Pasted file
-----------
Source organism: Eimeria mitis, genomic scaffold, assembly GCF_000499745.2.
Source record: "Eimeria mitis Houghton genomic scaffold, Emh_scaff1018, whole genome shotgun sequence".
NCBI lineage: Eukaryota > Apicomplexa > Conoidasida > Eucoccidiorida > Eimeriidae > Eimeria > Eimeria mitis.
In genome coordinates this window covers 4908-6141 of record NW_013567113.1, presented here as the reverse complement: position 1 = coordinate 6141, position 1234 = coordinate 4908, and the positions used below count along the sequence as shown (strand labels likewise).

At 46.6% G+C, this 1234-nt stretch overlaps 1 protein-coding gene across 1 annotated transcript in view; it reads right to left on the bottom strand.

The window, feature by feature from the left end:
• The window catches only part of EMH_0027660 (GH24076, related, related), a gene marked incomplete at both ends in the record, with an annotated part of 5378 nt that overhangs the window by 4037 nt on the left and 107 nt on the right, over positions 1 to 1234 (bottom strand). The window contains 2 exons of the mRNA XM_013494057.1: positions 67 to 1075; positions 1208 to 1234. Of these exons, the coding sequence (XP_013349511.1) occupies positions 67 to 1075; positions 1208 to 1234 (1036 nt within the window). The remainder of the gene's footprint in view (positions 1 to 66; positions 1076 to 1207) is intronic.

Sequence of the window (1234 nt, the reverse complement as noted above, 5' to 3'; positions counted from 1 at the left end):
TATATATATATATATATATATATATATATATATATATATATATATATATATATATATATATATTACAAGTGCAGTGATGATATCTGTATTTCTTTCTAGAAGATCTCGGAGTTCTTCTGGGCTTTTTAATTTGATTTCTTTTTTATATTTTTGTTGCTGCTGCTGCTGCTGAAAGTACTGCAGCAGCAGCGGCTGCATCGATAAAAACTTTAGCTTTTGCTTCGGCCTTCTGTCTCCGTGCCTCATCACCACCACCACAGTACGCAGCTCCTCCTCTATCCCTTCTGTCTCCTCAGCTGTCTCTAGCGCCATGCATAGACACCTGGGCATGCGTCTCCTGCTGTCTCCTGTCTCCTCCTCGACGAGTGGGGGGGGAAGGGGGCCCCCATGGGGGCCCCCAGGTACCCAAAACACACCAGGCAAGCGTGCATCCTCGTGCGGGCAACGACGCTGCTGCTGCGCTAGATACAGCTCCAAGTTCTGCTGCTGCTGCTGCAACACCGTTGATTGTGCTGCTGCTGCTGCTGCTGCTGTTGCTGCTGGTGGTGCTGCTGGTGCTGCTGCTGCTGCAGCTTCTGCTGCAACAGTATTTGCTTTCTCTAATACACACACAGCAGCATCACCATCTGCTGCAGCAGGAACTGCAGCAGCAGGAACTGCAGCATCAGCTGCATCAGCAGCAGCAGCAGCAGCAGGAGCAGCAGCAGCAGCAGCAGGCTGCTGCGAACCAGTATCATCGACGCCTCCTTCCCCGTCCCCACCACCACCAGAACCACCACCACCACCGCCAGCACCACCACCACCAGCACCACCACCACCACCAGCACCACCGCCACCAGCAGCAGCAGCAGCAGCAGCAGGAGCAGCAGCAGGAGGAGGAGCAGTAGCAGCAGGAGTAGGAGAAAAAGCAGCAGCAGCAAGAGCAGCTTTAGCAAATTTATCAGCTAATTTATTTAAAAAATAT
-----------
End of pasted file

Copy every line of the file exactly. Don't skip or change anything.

Source organism: Eimeria mitis, genomic scaffold, assembly GCF_000499745.2.
Source record: "Eimeria mitis Houghton genomic scaffold, Emh_scaff1018, whole genome shotgun sequence".
NCBI lineage: Eukaryota > Apicomplexa > Conoidasida > Eucoccidiorida > Eimeriidae > Eimeria > Eimeria mitis.
In genome coordinates this window covers 4908-6141 of record NW_013567113.1, presented here as the reverse complement: position 1 = coordinate 6141, position 1234 = coordinate 4908, and the positions used below count along the sequence as shown (strand labels likewise).

At 46.6% G+C, this 1234-nt stretch overlaps 1 protein-coding gene across 1 annotated transcript in view; it reads right to left on the bottom strand.

The window, feature by feature from the left end:
• The window catches only part of EMH_0027660 (GH24076, related, related), a gene marked incomplete at both ends in the record, with an annotated part of 5378 nt that overhangs the window by 4037 nt on the left and 107 nt on the right, over positions 1 to 1234 (bottom strand). The window contains 2 exons of the mRNA XM_013494057.1: positions 67 to 1075; positions 1208 to 1234. Of these exons, the coding sequence (XP_013349511.1) occupies positions 67 to 1075; positions 1208 to 1234 (1036 nt within the window). The remainder of the gene's footprint in view (positions 1 to 66; positions 1076 to 1207) is intronic.

Sequence of the window (1234 nt, the reverse complement as noted above, 5' to 3'; positions counted from 1 at the left end):
TATATATATATATATATATATATATATATATATATATATATATATATATATATATATATATATTACAAGTGCAGTGATGATATCTGTATTTCTTTCTAGAAGATCTCGGAGTTCTTCTGGGCTTTTTAATTTGATTTCTTTTTTATATTTTTGTTGCTGCTGCTGCTGCTGAAAGTACTGCAGCAGCAGCGGCTGCATCGATAAAAACTTTAGCTTTTGCTTCGGCCTTCTGTCTCCGTGCCTCATCACCACCACCACAGTACGCAGCTCCTCCTCTATCCCTTCTGTCTCCTCAGCTGTCTCTAGCGCCATGCATAGACACCTGGGCATGCGTCTCCTGCTGTCTCCTGTCTCCTCCTCGACGAGTGGGGGGGGAAGGGGGCCCCCATGGGGGCCCCCAGGTACCCAAAACACACCAGGCAAGCGTGCATCCTCGTGCGGGCAACGACGCTGCTGCTGCGCTAGATACAGCTCCAAGTTCTGCTGCTGCTGCTGCAACACCGTTGATTGTGCTGCTGCTGCTGCTGCTGCTGTTGCTGCTGGTGGTGCTGCTGGTGCTGCTGCTGCTGCAGCTTCTGCTGCAACAGTATTTGCTTTCTCTAATACACACACAGCAGCATCACCATCTGCTGCAGCAGGAACTGCAGCAGCAGGAACTGCAGCATCAGCTGCATCAGCAGCAGCAGCAGCAGCAGGAGCAGCAGCAGCAGCAGCAGGCTGCTGCGAACCAGTATCATCGACGCCTCCTTCCCCGTCCCCACCACCACCAGAACCACCACCACCACCGCCAGCACCACCACCACCAGCACCACCACCACCACCAGCACCACCGCCACCAGCAGCAGCAGCAGCAGCAGCAGGAGCAGCAGCAGGAGGAGGAGCAGTAGCAGCAGGAGTAGGAGAAAAAGCAGCAGCAGCAAGAGCAGCTTTAGCAAATTTATCAGCTAATTTATTTAAAAAATAT